Algolia returns the total number of hits and facet values with every set of results. Sometimes, to limit the impact of this heavy operation on search performance, these values aren’t exhaustive.
For the most part, non-exhaustivity isn’t a critical problem. When hit and facet counts reach such a large amount that this becomes a problem, users aren’t looking for exact numbers, but for a general idea (e.g., 1,000 rather than 1,042).
There are ways to limit the effects of non-exhaustive facet counts.
Non-exhaustivity is a performance optimization issue, shared by all search engines.
First, let’s look at what’s going on when you get approximate hit and facet counts. When you type a query into Algolia, we compute a list of results that you can paginate. Then, based on this list of all possible results, we start computing hit and facet value counts one by one. We try to compute everything in advance, but this is not always possible, like when the count entirely depends on the user’s query. At a certain point the Algolia engine will stop counting and makes approximations on the rest of the dataset to keep your searches fast.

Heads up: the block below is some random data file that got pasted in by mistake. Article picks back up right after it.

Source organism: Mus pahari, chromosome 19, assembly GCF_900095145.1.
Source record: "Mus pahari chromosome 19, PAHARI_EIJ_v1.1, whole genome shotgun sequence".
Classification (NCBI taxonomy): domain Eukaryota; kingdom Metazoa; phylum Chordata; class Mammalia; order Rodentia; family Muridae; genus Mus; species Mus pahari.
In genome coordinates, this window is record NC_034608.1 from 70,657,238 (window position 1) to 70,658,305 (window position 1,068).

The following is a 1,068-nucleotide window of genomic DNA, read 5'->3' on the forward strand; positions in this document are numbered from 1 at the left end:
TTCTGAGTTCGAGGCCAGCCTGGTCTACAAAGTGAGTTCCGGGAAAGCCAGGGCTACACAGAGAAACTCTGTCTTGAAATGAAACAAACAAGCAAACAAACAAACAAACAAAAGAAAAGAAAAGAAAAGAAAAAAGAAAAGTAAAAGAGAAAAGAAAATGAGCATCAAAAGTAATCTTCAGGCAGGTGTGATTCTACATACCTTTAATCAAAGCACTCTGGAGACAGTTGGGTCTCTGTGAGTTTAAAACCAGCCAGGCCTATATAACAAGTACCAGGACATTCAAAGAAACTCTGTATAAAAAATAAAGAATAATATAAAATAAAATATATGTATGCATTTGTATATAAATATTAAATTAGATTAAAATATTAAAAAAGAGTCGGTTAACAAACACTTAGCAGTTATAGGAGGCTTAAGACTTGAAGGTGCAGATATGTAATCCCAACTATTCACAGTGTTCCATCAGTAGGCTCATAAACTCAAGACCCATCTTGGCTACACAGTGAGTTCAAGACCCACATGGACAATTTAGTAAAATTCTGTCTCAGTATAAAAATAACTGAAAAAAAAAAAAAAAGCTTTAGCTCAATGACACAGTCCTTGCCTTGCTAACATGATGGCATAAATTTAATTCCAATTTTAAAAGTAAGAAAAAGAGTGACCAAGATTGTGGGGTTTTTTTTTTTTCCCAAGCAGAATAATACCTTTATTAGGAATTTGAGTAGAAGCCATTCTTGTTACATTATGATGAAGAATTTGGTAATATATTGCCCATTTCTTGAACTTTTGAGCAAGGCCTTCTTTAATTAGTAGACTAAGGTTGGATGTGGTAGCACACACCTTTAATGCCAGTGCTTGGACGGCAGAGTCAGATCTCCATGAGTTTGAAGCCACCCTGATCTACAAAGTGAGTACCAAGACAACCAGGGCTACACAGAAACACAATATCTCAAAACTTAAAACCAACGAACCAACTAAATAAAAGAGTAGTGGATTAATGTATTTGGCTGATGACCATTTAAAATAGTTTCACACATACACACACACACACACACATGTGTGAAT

In most cases, this isn’t an issue. You might show rounded counts, like ~200, or hide the count altogether. However, we understand that this isn’t ideal for every use case.
There’s currently no way to bypass this behaviour. Ultimately, working on the performance of your index is the best option, because a high performing index means there’s more time for the engine to compute the correct facet counts.
Here are a few suggestions to improve the performance of your queries, and therefore limit the cases where approximations are used:
- Reduce the index size as much as possible.
- Remove unnecessary records, and attributes that aren’t useful for the search experience.
- Keep the list of searchable attributes as small as possible. Instead of having all attributes searchable (the default behavior), manually define a list of
searchableAttributesto only search in relevant attributes. Also remember that the longer the attribute, the costlier it is to search into it.
- Make sure that facet attributes that you only use for filtering are set as
filterOnlywhen declaring your
- Make sure
hitsPerPageis set to a reasonable number.
- Reduce the number of attributes for faceting. We recommend keeping this list as small as possible, with only the strict minimum required for your search UI.
- The response when performing a
exhaustiveobject which contains the
nbHitsfields. You can use them to manage non-exhaustivity on the front end, indicating to the user that the values are approximations.
- Reduce the number of filters or precompute some filters in your records when possible.
- Reduce the usage of CPU-intensive features (facets, many filters, geo, grouping, or
optionalFilters) as much as possible.
- Explicitly set
attributesToSnippet(if applicable). You can even set some of them at query time.
- Consider entirely removing attributes with massive content (such as descriptions) from